Dear Editor,

I would like to point out the basic differences between Hinduism (Brahmanism) and Sikhism which will help most of the Sikhs to understand as to why right from the birth of Sikhism Brahmanism has been against it and has considered Sikhism a real threat to their existence. It will help us rationalize the circumstance prevailing in India today. The war against Sikhism has been going on for over 500 years. It did not start just 37 years ago as is commonly understood.

To understand Brahmanism one has to refer to Manu Smriti which was written in about 100 A.D. According to Manu Smriti; “A Brahman is born to fulfill Dharma. Whatever exists in the world is the property of Brahman. On account of the excellence of his origin he is entitled to all. The Brahman eats but his own food, wears but his own clothes. All mortals subsist through the benevolence of the Brahman.”

“Let a Brahman be ignorant or learned, still he is a great deity. To Brahman, the three worlds and the gods owe their existence. Thus though Brahmans employ themselves in all mean occupations, they must be honored in every way, for each of them is a great deity.”

“Let the king after rising early in the morning worship Brahmans who are well-versed in the threefold sacred science and learned in policy and accept their advice.”’

“Brahman is the root of sacred law. By his origin alone he is a deity even for gods and his world is authoritative for men.”

 “When a learned Brahman has found treasure deposited in former times he may take even the whole of it, for he is master of everything. When the king finds treasure of gold concealed in the ground, let him give one half to Brahmans and place the other half in his treasury.

”Brahmans should not be taxed and should be maintained by the state.” A Brahman is allowed to marry four wives, a Vaishya two wives and a Sudra one wife only, according to Manu. “The Brahmans are ready to take gifts, thirsty after drinking soma, hungry of eating food and ready to roam about everywhere according to their pleasure. They formed a fraternity.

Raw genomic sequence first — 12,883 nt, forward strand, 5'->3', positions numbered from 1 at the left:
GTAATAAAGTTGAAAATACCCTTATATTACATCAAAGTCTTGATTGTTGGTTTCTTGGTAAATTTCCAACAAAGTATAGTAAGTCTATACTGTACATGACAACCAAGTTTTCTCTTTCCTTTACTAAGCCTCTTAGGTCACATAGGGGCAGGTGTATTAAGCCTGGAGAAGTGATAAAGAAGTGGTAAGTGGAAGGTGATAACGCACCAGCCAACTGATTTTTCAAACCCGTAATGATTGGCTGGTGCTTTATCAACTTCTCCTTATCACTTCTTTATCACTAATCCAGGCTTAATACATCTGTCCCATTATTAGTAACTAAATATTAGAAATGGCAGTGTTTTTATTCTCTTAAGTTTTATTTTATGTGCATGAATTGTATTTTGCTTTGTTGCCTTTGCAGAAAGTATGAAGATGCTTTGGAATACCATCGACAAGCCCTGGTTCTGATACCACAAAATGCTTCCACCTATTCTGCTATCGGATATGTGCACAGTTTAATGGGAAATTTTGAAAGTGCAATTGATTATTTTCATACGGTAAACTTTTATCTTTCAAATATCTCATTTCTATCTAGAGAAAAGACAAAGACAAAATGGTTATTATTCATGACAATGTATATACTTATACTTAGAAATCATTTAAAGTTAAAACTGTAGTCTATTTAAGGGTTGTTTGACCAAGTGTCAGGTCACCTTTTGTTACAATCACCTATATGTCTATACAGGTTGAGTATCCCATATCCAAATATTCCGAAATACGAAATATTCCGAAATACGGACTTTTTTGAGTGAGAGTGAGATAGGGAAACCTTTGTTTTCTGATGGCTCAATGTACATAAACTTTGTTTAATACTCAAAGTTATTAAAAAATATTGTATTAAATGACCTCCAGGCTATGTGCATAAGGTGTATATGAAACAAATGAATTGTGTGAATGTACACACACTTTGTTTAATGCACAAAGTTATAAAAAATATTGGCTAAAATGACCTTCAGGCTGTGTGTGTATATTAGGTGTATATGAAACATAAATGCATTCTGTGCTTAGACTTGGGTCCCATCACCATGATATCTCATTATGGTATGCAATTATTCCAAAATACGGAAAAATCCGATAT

“In contrast to Brahmanism Guru Gobind Singh gave the Sikhs a religious, social and political constitution which has served to hold them together as a United Community ever since. Guru Gobind Singh welcomed the departure of incorrigibles who clung to their old customs and castes, and in their place, admitted thousands of humble peasant’s and hill tribes who were thus enabled to realize their manhood and became the respectable citizens of the Khalsa State.

The chief articles of faith and discipline of the Sikhs are:

  1. They must believe in only one Immortal God.
  2. 2, They must not Worship idols, cemeteries, trees, or spirits, are They must ever help
  3. Poor and protect those who sought their protection.
  4. They must have no distinctions of caste or class or profession and must seem themselves members of one family.
  5. They must practice the use of arms, must wear arms constantly, must never flee before an enemy, and must be prepared to die for the cause of truth and justice.
  6. They must lead a pure life of chastity, moderation, discipline, benevolent actions and dedication to God and the nation.
  7. The central committee called the Khalsa was to be the final authority in all matters.
  8. The teachings of the ten Gurus embodied in the Guru Granth Sahib were to be their religious text.
  9. Any five Sikhs could meet and give initiation to others and take them into their fold.
  10. Women were to have all the consolations of religion which men enjoyed.
  11. Everyone was to live by honest labor and shun the company of idlers and wicked men:
  12. As a sign of the new life they have entered, all Sikhs were to be known as Singhs (lions).
  13. The main teachings of Sikh Guru’s worship of one god, equality and recognition of human brotherhood, stand as a challenge to and defiance of Brahmanism. In understanding the major difference one can easily rationalize as to why Brahmanism has been always trying to assimilate or eliminate Sikhism. Now it is up to the Sikhs everywhere in the world to either practice what Guru Gobind Singh Ji has taught for self-protection or be eliminated or assimilated forever. To protect oneself is a fundamental and basic human right, we should not be afraid to practice this.


Yours truly,

Gurinder Singh Grewal



Article extracted from this publication >> January 18, 1985